Art From The Sidewalk: Max Lofano’s ‘Ray’
Tuesday, December 29, 2020
Credit: Max Lofano
North Park's Art Produce Gallery has transformed their exhibition model throughout the pandemic, making more room for residencies for artists and even dance companies who need a place to develop, create and share art. Art Produce's storefront sits directly on University Avenue in North Park, with a large front window and glass doors to showcase works to passersby on the sidewalk.
Right now, the gallery window is home to current artist-in-residence Max Lofano's new, ephemeral work, "Ray." It's a series of sculptural lines that seem endless, spanning from their suction-cup attachments on the front window back to a vanishing point on the gallery's distant back wall.
Lofano worked with the gallery spotlights and intentionally created the work to be viewed from the sidewalk, at night.
"Art Produce gallery is so unique in its ability to engage with the everyday pedestrian," said Max Lofano, the latest visual artist to take the space. "You're completely on display as you work. And you start seeing people who aren't expecting to see art, who are just walking by, and those people have experiences with whatever you're doing, whether you're working in there or whether it's a finished product or anywhere in between."
Making artwork visible through a window can engage people who might not otherwise seek out art. But in a pandemic, with museums and galleries shuttered or severely limited, that model is one of our only options to see art at all.
Lofano's body of work is heavily focused on — and influenced by — materials and found objects. He approaches work as experimentation and embraces the challenge. For example, he'll work with non-art materials, and build a concept or piece from there. He often doesn't even depend on paints to bring pieces to colorful life. "I like to find my color," Lofano said.
His recent work has primarily been temporary, site-specific installations, which means letting go of a sense of permanence but allowing for cheaper or more approachable, accessible materials.
"I am not necessarily looking to build a work that’s going to be archival or exist forever, but more interested in going about an experiment," said Lofano. "I've found that accepting the idea that the piece might not exist forever, and actually being happy that it won't exist forever — because that opens up so much more possibilities."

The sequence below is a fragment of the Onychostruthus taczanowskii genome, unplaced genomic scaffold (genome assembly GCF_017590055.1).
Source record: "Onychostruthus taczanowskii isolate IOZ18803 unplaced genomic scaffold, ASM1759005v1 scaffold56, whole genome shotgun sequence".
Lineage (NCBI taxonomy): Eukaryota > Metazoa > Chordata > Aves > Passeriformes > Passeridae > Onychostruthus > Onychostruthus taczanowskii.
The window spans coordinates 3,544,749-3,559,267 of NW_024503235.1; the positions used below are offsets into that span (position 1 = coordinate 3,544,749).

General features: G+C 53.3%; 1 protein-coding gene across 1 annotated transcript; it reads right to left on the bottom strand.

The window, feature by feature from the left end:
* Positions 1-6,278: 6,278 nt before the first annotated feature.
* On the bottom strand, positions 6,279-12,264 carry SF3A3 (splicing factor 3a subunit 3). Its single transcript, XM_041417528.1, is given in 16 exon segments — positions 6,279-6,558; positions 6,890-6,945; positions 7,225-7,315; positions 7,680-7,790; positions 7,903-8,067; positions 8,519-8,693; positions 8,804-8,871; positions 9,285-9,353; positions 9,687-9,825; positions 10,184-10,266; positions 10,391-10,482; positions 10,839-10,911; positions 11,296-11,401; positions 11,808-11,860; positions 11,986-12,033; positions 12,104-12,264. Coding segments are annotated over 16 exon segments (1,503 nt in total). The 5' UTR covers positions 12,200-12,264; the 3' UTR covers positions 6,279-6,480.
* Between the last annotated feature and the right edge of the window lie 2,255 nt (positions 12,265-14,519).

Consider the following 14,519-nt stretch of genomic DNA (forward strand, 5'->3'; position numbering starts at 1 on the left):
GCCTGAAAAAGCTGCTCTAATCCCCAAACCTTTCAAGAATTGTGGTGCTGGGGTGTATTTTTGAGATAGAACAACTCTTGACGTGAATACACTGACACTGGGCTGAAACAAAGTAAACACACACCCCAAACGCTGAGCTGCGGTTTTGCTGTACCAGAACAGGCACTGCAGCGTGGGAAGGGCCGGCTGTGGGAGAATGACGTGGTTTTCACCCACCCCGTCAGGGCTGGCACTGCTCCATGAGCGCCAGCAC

On the first day in his residency, Lofano visited the hardware store across the street and bought the dozens of small suction cups he'd use for the piece (more than 100). He also knew he wanted to use a bright green crochet thread he already owned.
But building the final installation required a slower approach. While the shape of an ellipse, planes, perspectives and a vanishing point can be calculated using mathematical models, Lofano didn't know from the beginning what shape — literally — this piece would take. And regardless, he prefers to work by sight.
"Only once I started to put some lines up in the studio to experiment with gallery light did I realize the direction of the piece and how the thread could dissolve with light," Lofano said.
After some trial and error, Lofano completed the work, primarily focusing on engaging the front window and people who may be viewing it from outside. And with the everyday materials (the piece is just suction cups, thread and nails), the piece is accessible in its straightforwardness.
The practical elements of the work are, however, at odds with its magic. It's a stunning, reality-bending piece that touches on a cosmic spaciness. The work draws the eye and the imagination in close.
Being an artist during a pandemic is challenging, but this piece was born from the restrictions and the task of sharing art without indoor viewings or appointments available during the new regional stay-at-home order.
And Lofano said that he found rare moments of connection as he worked alone inside the gallery. He'd be inches from the glass, without needing to wear a mask, and passersby would come right up to the window to see the work in progress. Both artist and viewer were protected by the pane of glass.
"I get to watch people who don't even know it's art walk up to it and have an experience with it," said Lofano.
The work will be on view at Art Produce (3139 University Ave in North Park) through Sunday, Jan. 3, and is best viewed at night. Also on view from the sidewalk is a series of SDSU Visual Arts MFA videos, "Intervals of Process."
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